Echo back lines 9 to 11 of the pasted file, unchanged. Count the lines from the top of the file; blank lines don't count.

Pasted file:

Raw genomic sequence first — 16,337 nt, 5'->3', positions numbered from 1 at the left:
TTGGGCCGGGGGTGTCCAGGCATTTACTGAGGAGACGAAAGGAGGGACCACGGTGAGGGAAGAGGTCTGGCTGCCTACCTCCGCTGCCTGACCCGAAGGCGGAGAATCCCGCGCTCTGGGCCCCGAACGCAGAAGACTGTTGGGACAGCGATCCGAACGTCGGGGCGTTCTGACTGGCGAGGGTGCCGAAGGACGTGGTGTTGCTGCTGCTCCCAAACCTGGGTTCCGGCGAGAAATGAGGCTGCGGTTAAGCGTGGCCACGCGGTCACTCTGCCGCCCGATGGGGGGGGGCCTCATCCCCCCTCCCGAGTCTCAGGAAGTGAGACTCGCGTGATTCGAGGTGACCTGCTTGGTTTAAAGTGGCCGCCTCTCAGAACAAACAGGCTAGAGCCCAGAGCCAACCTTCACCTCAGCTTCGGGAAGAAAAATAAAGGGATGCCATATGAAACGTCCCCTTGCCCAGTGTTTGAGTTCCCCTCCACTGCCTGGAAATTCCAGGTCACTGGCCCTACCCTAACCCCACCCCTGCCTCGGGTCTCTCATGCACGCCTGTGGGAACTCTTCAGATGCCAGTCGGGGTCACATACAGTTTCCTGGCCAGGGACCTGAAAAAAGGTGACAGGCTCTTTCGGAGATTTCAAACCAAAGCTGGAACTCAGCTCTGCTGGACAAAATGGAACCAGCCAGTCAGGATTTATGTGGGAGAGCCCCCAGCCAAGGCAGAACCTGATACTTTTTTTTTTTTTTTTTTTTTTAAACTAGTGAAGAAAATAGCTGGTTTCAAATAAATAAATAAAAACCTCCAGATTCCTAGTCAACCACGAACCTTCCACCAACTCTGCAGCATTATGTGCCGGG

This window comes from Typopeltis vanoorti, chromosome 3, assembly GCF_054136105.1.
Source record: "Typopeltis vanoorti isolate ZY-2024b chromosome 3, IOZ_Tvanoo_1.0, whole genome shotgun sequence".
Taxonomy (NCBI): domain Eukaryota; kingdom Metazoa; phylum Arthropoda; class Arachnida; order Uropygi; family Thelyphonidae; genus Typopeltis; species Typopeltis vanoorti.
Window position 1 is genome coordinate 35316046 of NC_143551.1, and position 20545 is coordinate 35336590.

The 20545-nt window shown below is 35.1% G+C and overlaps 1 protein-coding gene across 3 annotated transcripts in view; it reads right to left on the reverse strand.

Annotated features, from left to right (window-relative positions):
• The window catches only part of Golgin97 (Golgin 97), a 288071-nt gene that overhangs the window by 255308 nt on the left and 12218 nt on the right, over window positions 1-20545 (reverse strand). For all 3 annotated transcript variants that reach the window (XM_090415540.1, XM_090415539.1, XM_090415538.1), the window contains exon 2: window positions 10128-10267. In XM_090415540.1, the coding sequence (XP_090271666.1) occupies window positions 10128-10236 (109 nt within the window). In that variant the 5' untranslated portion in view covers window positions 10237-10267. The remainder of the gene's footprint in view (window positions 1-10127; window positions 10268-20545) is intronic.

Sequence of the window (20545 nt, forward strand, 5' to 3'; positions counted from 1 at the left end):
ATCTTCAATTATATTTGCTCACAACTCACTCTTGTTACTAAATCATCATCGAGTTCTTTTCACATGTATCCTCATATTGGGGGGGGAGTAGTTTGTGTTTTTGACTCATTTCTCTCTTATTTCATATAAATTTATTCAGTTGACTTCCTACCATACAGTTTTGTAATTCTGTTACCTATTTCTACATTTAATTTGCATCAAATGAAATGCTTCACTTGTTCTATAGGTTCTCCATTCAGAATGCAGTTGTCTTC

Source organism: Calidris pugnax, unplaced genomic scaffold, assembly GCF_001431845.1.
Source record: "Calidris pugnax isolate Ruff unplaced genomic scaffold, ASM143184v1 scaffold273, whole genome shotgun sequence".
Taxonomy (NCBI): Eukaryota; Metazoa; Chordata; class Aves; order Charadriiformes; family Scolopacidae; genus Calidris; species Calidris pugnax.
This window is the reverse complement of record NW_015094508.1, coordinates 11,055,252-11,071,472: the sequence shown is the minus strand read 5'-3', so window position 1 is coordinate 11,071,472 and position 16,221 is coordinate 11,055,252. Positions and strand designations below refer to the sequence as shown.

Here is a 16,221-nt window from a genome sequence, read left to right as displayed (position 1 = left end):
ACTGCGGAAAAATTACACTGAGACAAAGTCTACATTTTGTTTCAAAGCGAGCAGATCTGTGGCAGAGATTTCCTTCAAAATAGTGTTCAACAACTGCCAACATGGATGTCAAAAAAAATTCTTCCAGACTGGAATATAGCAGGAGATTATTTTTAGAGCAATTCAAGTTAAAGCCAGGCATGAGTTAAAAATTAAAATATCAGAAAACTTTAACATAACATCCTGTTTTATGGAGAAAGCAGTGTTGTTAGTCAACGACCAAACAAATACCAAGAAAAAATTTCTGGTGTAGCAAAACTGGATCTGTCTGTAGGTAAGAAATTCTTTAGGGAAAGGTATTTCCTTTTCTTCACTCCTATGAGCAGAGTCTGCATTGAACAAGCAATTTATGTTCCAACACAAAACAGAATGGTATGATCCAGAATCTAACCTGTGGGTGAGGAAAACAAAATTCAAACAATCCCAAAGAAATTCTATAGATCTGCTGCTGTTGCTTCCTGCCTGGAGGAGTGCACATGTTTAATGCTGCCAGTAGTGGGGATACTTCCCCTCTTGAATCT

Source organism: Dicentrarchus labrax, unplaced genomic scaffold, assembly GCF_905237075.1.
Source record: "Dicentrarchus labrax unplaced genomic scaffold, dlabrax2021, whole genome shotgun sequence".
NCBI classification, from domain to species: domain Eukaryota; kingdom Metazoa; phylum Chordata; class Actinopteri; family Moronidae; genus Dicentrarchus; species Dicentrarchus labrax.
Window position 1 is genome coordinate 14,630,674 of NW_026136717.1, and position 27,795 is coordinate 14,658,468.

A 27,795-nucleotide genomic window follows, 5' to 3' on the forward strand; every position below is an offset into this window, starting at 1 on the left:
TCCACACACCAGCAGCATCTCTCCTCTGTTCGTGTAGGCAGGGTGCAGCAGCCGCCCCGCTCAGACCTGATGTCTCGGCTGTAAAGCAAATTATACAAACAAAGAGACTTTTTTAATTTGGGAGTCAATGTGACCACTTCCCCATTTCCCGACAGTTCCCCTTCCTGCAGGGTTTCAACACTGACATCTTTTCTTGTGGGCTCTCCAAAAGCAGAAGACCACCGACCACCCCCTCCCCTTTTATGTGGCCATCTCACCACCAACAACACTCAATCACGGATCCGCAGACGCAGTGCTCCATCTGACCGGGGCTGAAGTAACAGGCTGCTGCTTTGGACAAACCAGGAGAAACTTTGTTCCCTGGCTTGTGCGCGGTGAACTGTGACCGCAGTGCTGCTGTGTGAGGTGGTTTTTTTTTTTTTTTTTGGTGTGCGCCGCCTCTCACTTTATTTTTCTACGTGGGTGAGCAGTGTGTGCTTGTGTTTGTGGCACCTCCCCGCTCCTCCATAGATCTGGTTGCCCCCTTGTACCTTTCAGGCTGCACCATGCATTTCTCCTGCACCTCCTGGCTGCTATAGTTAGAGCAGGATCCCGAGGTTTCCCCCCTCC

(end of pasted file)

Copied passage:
• The window catches only part of Golgin97 (Golgin 97), a 288071-nt gene that overhangs the window by 255308 nt on the left and 12218 nt on the right, over window positions 1-20545 (reverse strand). For all 3 annotated transcript variants that reach the window (XM_090415540.1, XM_090415539.1, XM_090415538.1), the window contains exon 2: window positions 10128-10267. In XM_090415540.1, the coding sequence (XP_090271666.1) occupies window positions 10128-10236 (109 nt within the window). In that variant the 5' untranslated portion in view covers window positions 10237-10267. The remainder of the gene's footprint in view (window positions 1-10127; window positions 10268-20545) is intronic.

Sequence of the window (20545 nt, forward strand, 5' to 3'; positions counted from 1 at the left end):
ATCTTCAATTATATTTGCTCACAACTCACTCTTGTTACTAAATCATCATCGAGTTCTTTTCACATGTATCCTCATATTGGGGGGGGAGTAGTTTGTGTTTTTGACTCATTTCTCTCTTATTTCATATAAATTTATTCAGTTGACTTCCTACCATACAGTTTTGTAATTCTGTTACCTATTTCTACATTTAATTTGCATCAAATGAAATGCTTCACTTGTTCTATAGGTTCTCCATTCAGAATGCAGTTGTCTTC